Almost all parents lose their tempers occasionally with children, and even infants. It's understandable - but it's not helpful. If you lose control, it really scares your child, and it probably leaves you feeling guilty and ashamed.
Here are some ways to try and avoid losing your temper:
- The most important thing you need to do is make sure you're putting your baby or child's safety first. Many parents find that taking a personal time-out is very effective in helping to calm down. You can count to ten, read a magazine, do some push-ups, go for a walk or do some deep breathing - anything that will help you relax and get control of yourself again. If you are really angry, leave your baby or child with a trusted friend. Don't throw an object against a wall or hit something else because this scares everyone, and it only keeps anger and violence up front, when what you should be doing is calming down.
- For a longer term solution, you have to find out where your anger or frustration is coming from, and find healthier ways to express it. Take some time to think about why you get so angry. Ask yourself what triggers your outbursts. Try and figure out if you're really angry about something else, so that your explosion is out of proportion to what set it off. You may find that your anger is coming from somewhere completely different than your child. Or that other stresses in your life are mounting up, that you don't have a safety valve for dealing with issues as they come, so that pressure keeps building up and your child is the "last straw" that pushes you to the point where you can't cope.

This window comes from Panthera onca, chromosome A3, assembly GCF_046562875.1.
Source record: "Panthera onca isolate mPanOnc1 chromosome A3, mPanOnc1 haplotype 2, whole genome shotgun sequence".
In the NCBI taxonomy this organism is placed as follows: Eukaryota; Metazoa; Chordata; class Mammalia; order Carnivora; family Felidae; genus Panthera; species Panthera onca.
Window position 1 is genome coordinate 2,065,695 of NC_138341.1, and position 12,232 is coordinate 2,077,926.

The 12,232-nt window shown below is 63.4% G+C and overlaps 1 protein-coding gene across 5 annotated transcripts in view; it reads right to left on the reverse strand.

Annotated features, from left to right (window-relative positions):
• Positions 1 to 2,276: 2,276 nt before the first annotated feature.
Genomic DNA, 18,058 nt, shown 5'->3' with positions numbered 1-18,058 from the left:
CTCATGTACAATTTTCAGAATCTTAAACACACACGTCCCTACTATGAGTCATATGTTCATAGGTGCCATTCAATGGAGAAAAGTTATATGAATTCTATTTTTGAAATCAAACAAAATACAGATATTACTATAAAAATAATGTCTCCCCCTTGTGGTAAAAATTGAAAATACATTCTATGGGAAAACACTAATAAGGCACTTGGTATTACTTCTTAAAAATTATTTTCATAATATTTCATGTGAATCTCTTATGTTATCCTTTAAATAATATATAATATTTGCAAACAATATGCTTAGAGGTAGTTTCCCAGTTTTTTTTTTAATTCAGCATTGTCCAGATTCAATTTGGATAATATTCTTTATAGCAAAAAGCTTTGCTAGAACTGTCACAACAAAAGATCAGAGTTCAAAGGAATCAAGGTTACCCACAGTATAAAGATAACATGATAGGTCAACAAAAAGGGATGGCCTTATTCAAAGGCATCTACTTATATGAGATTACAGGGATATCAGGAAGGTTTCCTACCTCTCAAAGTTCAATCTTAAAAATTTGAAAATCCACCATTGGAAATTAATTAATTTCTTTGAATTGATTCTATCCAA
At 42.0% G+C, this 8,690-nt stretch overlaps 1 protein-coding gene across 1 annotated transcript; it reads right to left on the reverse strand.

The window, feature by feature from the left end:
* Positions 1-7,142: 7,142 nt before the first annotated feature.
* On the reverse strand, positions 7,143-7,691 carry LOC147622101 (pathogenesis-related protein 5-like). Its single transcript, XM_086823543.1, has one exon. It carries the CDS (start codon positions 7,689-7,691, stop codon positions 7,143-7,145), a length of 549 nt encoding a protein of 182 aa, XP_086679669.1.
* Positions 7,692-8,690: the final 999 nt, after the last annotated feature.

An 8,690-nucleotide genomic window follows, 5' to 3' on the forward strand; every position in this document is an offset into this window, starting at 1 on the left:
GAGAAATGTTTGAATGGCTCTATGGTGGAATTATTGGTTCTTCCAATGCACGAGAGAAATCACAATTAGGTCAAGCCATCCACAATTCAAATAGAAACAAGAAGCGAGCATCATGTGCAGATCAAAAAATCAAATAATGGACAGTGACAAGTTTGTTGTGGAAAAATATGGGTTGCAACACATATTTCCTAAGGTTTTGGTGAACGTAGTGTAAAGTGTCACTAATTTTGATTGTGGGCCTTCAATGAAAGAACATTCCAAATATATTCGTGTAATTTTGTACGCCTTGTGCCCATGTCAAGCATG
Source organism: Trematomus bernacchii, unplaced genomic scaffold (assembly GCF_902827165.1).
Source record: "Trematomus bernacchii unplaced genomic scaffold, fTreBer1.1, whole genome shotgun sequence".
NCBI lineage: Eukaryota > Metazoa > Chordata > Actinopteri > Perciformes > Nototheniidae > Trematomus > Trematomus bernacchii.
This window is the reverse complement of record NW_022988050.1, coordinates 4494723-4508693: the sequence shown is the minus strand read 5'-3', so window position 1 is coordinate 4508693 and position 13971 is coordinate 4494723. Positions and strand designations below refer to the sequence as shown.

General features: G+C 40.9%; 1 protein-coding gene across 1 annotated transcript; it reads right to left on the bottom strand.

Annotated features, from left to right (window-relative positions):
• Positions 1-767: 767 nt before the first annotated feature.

Besides thinking about your responses, consider using the following resources:
- Talk to your partner, your friends - someone whom you feel will give you honest answers about behaviour.
- Consult your physician because there may be a physical reason for your anger.
- Phone or go to a parenting centre and talk to other parents. See how they deal with the things children do as they develop and try to be independent.
- Talk to a family counsellor.
- Read books on parenting. If you understand more about how babies and children develop, and why they act the way they do, their behaviour may not anger you - because you'll understand what it's like from their side.
If you find you can't control your outbursts, or if you think there's a chance you might harm your child, physically or emotionally, consult your physician, or contact your local child protection agency immediately. If you are in Canada, and you wish to speak to a counsellor about this, contact Parent Help Line, 1-888-603-9100.